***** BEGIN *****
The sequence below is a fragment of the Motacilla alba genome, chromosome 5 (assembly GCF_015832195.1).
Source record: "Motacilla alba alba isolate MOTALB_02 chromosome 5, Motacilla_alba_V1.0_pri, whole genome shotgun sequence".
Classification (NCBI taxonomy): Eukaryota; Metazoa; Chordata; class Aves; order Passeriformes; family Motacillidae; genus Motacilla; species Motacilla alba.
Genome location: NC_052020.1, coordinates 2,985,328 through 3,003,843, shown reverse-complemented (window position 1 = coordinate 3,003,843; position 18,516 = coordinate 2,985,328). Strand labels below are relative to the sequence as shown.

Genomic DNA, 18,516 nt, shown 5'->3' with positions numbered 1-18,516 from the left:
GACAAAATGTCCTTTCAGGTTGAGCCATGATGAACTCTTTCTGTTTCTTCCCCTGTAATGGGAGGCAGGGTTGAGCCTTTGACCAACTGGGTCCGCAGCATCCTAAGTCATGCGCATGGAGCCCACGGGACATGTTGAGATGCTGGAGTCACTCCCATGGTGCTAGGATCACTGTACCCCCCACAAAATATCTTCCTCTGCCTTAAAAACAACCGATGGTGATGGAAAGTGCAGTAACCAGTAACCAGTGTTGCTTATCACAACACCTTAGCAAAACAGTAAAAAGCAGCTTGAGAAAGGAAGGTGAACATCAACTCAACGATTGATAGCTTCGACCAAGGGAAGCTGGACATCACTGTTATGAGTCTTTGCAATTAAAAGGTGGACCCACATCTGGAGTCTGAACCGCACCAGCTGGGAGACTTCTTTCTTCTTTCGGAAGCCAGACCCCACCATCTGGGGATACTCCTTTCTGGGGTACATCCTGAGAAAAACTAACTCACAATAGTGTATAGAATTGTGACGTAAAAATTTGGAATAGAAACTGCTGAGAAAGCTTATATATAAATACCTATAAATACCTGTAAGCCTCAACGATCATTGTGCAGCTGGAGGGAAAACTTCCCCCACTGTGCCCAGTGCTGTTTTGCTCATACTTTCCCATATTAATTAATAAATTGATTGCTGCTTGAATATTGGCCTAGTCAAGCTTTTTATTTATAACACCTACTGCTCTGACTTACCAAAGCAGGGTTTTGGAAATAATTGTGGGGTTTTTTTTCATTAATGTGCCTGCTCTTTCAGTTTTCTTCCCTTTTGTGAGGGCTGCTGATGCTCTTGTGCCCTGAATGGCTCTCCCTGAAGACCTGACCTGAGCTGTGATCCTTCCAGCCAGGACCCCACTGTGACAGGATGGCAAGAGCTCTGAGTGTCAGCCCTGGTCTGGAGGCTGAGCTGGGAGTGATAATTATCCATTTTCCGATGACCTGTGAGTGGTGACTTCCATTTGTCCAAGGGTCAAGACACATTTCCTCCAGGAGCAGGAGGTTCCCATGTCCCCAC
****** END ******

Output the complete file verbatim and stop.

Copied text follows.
The sequence below is a fragment of the Motacilla alba genome, chromosome 5 (assembly GCF_015832195.1).
Source record: "Motacilla alba alba isolate MOTALB_02 chromosome 5, Motacilla_alba_V1.0_pri, whole genome shotgun sequence".
Classification (NCBI taxonomy): Eukaryota; Metazoa; Chordata; class Aves; order Passeriformes; family Motacillidae; genus Motacilla; species Motacilla alba.
Genome location: NC_052020.1, coordinates 2,985,328 through 3,003,843, shown reverse-complemented (window position 1 = coordinate 3,003,843; position 18,516 = coordinate 2,985,328). Strand labels below are relative to the sequence as shown.

Genomic DNA, 18,516 nt, shown 5'->3' with positions numbered 1-18,516 from the left:
GACAAAATGTCCTTTCAGGTTGAGCCATGATGAACTCTTTCTGTTTCTTCCCCTGTAATGGGAGGCAGGGTTGAGCCTTTGACCAACTGGGTCCGCAGCATCCTAAGTCATGCGCATGGAGCCCACGGGACATGTTGAGATGCTGGAGTCACTCCCATGGTGCTAGGATCACTGTACCCCCCACAAAATATCTTCCTCTGCCTTAAAAACAACCGATGGTGATGGAAAGTGCAGTAACCAGTAACCAGTGTTGCTTATCACAACACCTTAGCAAAACAGTAAAAAGCAGCTTGAGAAAGGAAGGTGAACATCAACTCAACGATTGATAGCTTCGACCAAGGGAAGCTGGACATCACTGTTATGAGTCTTTGCAATTAAAAGGTGGACCCACATCTGGAGTCTGAACCGCACCAGCTGGGAGACTTCTTTCTTCTTTCGGAAGCCAGACCCCACCATCTGGGGATACTCCTTTCTGGGGTACATCCTGAGAAAAACTAACTCACAATAGTGTATAGAATTGTGACGTAAAAATTTGGAATAGAAACTGCTGAGAAAGCTTATATATAAATACCTATAAATACCTGTAAGCCTCAACGATCATTGTGCAGCTGGAGGGAAAACTTCCCCCACTGTGCCCAGTGCTGTTTTGCTCATACTTTCCCATATTAATTAATAAATTGATTGCTGCTTGAATATTGGCCTAGTCAAGCTTTTTATTTATAACACCTACTGCTCTGACTTACCAAAGCAGGGTTTTGGAAATAATTGTGGGGTTTTTTTTCATTAATGTGCCTGCTCTTTCAGTTTTCTTCCCTTTTGTGAGGGCTGCTGATGCTCTTGTGCCCTGAATGGCTCTCCCTGAAGACCTGACCTGAGCTGTGATCCTTCCAGCCAGGACCCCACTGTGACAGGATGGCAAGAGCTCTGAGTGTCAGCCCTGGTCTGGAGGCTGAGCTGGGAGTGATAATTATCCATTTTCCGATGACCTGTGAGTGGTGACTTCCATTTGTCCAAGGGTCAAGACACATTTCCTCCAGGAGCAGGAGGTTCCCATGTCCCCAC